Wednesday, April 13, 2011

AV#73 - Class size - For Arnie Duncan and Bill Gates - A lump of coal in your stocking

                   ANOTHER VIEW #73

                                    Peter Huidekoper, Jr.                                                                                        Dec. 17, 2010

For Arnie Duncan and Bill Gates –
A lump of coal in your stocking*

The two portly gentlemen have asked for a contribution. Scrooge insists on giving nothing.
“I wish to be left alone,” he said. “… I help support the establishments I have mentioned—they cost enough; and those who are badly off must go there.”

’Tis the season. You’d like a story of good cheer.  Sorry to disappoint you. But if Dickens could tell a Christmas story with more than a little bitterness and anger, I feel it’s OK to follow in his shoes.  True, Scrooge finds happiness: “…and to Tiny Tim, who did not die, he was a second father.”  This piece ends with another vulnerable child, Tiny Bianca, waiting for….a better school, where she is not lost in a large classroom.

Stop Making Sense

Those who are “badly off must go” to schools and sit in classrooms with 29 other students.  “They cost enough.”  Teachers begging for smaller classes—that’s just union talk.  We can’t afford it. Add a hand-ful of kids. For the secondary teacher, that’s 5 students, times 5 classes. Another 25 students. No big deal.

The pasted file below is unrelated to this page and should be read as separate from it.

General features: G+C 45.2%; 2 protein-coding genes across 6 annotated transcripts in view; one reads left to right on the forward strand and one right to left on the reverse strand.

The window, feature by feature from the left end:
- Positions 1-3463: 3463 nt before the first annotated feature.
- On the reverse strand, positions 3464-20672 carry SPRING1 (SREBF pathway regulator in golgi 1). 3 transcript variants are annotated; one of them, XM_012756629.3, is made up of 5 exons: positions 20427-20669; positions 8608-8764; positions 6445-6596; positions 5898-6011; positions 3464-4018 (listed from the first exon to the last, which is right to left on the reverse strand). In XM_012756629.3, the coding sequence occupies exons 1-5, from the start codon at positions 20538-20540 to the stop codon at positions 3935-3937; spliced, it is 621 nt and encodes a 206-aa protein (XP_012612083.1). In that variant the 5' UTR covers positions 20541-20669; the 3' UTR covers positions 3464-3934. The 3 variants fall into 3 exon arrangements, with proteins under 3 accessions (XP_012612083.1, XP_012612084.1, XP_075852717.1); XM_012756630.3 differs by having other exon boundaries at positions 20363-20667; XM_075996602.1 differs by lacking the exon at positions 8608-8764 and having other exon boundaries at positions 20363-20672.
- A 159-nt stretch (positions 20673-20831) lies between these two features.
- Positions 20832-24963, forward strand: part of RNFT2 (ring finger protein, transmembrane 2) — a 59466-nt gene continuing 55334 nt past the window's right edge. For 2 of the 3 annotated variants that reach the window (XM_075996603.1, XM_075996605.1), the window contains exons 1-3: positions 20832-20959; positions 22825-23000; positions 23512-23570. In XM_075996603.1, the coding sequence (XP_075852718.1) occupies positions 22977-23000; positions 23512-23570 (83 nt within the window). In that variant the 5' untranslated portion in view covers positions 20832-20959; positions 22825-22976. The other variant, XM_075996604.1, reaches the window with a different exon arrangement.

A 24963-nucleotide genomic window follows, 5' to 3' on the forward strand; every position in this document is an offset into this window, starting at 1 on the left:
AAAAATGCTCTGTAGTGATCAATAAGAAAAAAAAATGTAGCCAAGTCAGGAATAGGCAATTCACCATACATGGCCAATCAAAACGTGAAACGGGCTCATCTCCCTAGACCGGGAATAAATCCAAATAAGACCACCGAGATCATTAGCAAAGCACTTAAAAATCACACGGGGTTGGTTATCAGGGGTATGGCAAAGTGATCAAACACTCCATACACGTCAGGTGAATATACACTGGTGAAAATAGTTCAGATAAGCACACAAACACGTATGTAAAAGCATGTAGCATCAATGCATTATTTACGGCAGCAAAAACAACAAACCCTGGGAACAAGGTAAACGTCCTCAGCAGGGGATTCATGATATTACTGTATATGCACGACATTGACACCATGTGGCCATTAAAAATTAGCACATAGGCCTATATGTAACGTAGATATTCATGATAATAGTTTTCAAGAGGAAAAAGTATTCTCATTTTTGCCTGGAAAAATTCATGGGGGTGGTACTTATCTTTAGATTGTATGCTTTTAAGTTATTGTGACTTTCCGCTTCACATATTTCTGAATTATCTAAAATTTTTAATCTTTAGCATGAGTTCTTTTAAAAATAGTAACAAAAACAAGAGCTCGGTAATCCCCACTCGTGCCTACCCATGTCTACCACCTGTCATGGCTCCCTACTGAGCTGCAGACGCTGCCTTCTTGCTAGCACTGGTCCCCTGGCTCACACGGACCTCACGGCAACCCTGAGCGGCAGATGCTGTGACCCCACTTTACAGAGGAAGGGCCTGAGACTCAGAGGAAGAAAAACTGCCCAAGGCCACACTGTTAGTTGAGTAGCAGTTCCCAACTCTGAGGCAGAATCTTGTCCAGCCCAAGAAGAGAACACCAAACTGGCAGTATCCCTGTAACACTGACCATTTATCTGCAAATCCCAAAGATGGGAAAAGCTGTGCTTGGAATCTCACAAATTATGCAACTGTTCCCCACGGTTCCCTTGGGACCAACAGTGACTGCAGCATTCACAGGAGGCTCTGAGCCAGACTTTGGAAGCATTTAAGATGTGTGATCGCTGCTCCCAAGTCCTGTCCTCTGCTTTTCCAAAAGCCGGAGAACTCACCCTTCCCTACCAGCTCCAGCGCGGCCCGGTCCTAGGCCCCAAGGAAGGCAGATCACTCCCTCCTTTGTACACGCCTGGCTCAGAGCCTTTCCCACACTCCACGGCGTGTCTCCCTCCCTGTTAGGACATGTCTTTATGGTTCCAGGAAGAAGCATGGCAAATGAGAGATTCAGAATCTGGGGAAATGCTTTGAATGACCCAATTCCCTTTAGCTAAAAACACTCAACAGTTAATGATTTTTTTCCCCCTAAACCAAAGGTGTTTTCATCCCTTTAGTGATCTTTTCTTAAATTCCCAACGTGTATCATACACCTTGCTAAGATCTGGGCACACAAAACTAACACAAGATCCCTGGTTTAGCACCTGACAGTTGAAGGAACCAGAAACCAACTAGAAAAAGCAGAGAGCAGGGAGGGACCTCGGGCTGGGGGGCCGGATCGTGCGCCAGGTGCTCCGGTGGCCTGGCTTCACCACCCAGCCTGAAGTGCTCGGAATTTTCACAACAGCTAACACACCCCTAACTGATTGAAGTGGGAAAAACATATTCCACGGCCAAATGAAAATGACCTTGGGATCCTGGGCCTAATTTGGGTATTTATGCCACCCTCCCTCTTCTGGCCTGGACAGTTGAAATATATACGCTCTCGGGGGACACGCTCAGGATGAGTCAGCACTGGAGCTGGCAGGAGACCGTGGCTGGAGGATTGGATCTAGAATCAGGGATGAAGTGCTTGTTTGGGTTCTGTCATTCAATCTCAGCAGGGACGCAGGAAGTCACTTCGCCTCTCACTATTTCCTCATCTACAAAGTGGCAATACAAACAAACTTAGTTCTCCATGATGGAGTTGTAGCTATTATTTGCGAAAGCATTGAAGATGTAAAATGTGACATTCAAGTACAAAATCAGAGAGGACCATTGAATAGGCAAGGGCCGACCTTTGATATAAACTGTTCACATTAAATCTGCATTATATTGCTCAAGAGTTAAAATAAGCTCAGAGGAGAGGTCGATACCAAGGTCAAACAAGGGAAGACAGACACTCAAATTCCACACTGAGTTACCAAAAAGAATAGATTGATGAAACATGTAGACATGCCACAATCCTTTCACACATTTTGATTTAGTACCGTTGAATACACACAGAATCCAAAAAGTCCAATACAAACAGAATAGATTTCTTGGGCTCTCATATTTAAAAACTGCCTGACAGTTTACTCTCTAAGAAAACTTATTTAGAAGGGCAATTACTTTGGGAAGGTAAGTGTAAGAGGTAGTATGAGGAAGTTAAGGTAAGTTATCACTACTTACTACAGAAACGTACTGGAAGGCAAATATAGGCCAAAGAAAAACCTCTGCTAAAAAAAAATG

Who would offer such a silly idea? Well ho-ho-ho, if it isn’t Saint Nick himself.  Yes, or at least the two jolly men who must have doled out more money to education reform in 2010 than anyone else in America: Arnie Duncan and Bill Gates.  Mr. Claus at the U.S. Department of Education, who delivered sleigh loads of federal stimulus money and Race to the Top grants across the land. And Microsoft’s Seattle Santa, philanthropy’s leading voice for education reform, our nation’s most generous grant-maker. 

“Even Santa makes mistakes” (or) there ain’t no Sanity Clause

Groucho:  That's in every contract, that's what you call a sanity clause.
Chico:  You can't a fool a me … there ain't no sanity clause.
A Night at the Opera
“Even Santa”—my parents must have told me (a 7-year-old with a crew cut) when I opened that present in my stocking—oops, a brush and comb surely meant for one of my sisters—“makes mistakes.”  (Blame the elves!)  Even these two bright men can be wrong.  Unfortunately, they have outsize influence.  Rick Hess of the American Enterprise Institute, and coeditor of Stretching the School Dollar, says: “By stepping up to speak frankly and offer bold solutions, Secretary Duncan and Bill Gates are making it much easier for state and local leaders to make tough but necessary decisions.”  Yes, policymakers and funders listen to these two men.  Already others have chimed in—including the National Council on Teacher Quality and the Thomas B. Fordham Institute—singing the same tune.  All of whom I respect for their leadership and views on so many issues.  But on class size, I believe they are wrong.

So a lump of coal in your Christmas stockings, Secretary of Education Duncan, and to you, Mr. Gates. Here is my protest.  For advocating an idea that most teachers, parents, and students can only call foolish. 
* The history of coal in a Christmas stocking is nothing more than being left off the toy list as a result of bad behavior. When stockings were being filled the gift giver reaches down by the fireplace to the bin, grabs a hunk or two of coal, and stuffs the naughty child's stocking while placing toys in the stockings of those children who have been a joy to their parents.